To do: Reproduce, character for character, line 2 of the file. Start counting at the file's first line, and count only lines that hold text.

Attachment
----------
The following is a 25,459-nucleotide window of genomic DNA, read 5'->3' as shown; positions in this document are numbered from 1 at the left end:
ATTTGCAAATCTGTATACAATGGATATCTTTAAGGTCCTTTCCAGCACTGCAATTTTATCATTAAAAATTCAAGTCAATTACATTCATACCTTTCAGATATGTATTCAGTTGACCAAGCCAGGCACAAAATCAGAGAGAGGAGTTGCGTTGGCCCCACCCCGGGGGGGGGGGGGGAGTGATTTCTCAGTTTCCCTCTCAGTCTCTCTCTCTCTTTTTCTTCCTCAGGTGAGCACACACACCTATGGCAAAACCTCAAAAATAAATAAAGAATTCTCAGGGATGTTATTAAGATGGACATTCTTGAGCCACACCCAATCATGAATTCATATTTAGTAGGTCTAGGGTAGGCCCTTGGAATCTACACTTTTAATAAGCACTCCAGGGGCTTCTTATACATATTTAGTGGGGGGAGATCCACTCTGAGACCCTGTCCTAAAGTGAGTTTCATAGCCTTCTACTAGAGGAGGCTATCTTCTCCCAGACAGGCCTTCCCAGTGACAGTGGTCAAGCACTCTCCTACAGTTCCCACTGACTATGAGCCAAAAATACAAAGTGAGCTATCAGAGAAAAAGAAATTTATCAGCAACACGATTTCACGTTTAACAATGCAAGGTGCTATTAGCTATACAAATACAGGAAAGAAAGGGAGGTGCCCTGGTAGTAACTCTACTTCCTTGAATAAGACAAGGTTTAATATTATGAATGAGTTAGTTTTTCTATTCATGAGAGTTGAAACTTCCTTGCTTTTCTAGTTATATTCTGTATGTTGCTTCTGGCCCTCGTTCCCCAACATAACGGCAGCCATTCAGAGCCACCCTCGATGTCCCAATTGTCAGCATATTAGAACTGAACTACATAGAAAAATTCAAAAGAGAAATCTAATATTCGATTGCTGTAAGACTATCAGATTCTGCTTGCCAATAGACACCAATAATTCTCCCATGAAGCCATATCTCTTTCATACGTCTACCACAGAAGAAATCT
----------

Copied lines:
ATTTGCAAATCTGTATACAATGGATATCTTTAAGGTCCTTTCCAGCACTGCAATTTTATCATTAAAAATTCAAGTCAATTACATTCATACCTTTCAGATATGTATTCAGTTGACCAAGCCAGGCACAAAATCAGAGAGAGGAGTTGCGTTGGCCCCACCCCGGGGGGGGGGGGGGAGTGATTTCTCAGTTTCCCTCTCAGTCTCTCTCTCTCTTTTTCTTCCTCAGGTGAGCACACACACCTATGGCAAAACCTCAAAAATAAATAAAGAATTCTCAGGGATGTTATTAAGATGGACATTCTTGAGCCACACCCAATCATGAATTCATATTTAGTAGGTCTAGGGTAGGCCCTTGGAATCTACACTTTTAATAAGCACTCCAGGGGCTTCTTATACATATTTAGTGGGGGGAGATCCACTCTGAGACCCTGTCCTAAAGTGAGTTTCATAGCCTTCTACTAGAGGAGGCTATCTTCTCCCAGACAGGCCTTCCCAGTGACAGTGGTCAAGCACTCTCCTACAGTTCCCACTGACTATGAGCCAAAAATACAAAGTGAGCTATCAGAGAAAAAGAAATTTATCAGCAACACGATTTCACGTTTAACAATGCAAGGTGCTATTAGCTATACAAATACAGGAAAGAAAGGGAGGTGCCCTGGTAGTAACTCTACTTCCTTGAATAAGACAAGGTTTAATATTATGAATGAGTTAGTTTTTCTATTCATGAGAGTTGAAACTTCCTTGCTTTTCTAGTTATATTCTGTATGTTGCTTCTGGCCCTCGTTCCCCAACATAACGGCAGCCATTCAGAGCCACCCTCGATGTCCCAATTGTCAGCATATTAGAACTGAACTACATAGAAAAATTCAAAAGAGAAATCTAATATTCGATTGCTGTAAGACTATCAGATTCTGCTTGCCAATAGACACCAATAATTCTCCCATGAAGCCATATCTCTTTCATACGTCTACCACAGAAGAAATCT